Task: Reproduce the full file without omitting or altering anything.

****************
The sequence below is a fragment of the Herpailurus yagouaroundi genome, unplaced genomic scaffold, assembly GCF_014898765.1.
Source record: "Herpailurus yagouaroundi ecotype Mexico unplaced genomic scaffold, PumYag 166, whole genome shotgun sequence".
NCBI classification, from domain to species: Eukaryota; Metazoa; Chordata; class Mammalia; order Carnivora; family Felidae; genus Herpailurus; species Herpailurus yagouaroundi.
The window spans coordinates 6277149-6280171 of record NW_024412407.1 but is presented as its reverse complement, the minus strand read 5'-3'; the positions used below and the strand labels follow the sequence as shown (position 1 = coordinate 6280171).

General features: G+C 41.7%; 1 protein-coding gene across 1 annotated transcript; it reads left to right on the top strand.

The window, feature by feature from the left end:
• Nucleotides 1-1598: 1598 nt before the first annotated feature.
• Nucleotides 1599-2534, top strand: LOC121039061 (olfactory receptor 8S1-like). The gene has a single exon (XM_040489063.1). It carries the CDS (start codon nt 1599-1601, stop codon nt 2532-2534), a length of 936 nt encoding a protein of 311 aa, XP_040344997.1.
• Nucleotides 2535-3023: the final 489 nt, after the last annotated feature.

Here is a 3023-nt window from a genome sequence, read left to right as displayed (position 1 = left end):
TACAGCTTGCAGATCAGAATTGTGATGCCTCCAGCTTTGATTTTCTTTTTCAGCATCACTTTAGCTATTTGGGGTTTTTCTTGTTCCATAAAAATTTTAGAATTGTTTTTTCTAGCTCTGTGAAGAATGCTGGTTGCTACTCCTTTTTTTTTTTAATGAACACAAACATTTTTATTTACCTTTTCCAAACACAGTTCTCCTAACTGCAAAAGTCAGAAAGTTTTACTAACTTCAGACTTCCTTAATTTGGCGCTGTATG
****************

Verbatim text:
The sequence below is a fragment of the Herpailurus yagouaroundi genome, unplaced genomic scaffold, assembly GCF_014898765.1.
Source record: "Herpailurus yagouaroundi ecotype Mexico unplaced genomic scaffold, PumYag 166, whole genome shotgun sequence".
NCBI classification, from domain to species: Eukaryota; Metazoa; Chordata; class Mammalia; order Carnivora; family Felidae; genus Herpailurus; species Herpailurus yagouaroundi.
The window spans coordinates 6277149-6280171 of record NW_024412407.1 but is presented as its reverse complement, the minus strand read 5'-3'; the positions used below and the strand labels follow the sequence as shown (position 1 = coordinate 6280171).

General features: G+C 41.7%; 1 protein-coding gene across 1 annotated transcript; it reads left to right on the top strand.

The window, feature by feature from the left end:
• Nucleotides 1-1598: 1598 nt before the first annotated feature.
• Nucleotides 1599-2534, top strand: LOC121039061 (olfactory receptor 8S1-like). The gene has a single exon (XM_040489063.1). It carries the CDS (start codon nt 1599-1601, stop codon nt 2532-2534), a length of 936 nt encoding a protein of 311 aa, XP_040344997.1.
• Nucleotides 2535-3023: the final 489 nt, after the last annotated feature.

Here is a 3023-nt window from a genome sequence, read left to right as displayed (position 1 = left end):
TACAGCTTGCAGATCAGAATTGTGATGCCTCCAGCTTTGATTTTCTTTTTCAGCATCACTTTAGCTATTTGGGGTTTTTCTTGTTCCATAAAAATTTTAGAATTGTTTTTTCTAGCTCTGTGAAGAATGCTGGTTGCTACTCCTTTTTTTTTTTAATGAACACAAACATTTTTATTTACCTTTTCCAAACACAGTTCTCCTAACTGCAAAAGTCAGAAAGTTTTACTAACTTCAGACTTCCTTAATTTGGCGCTGTATG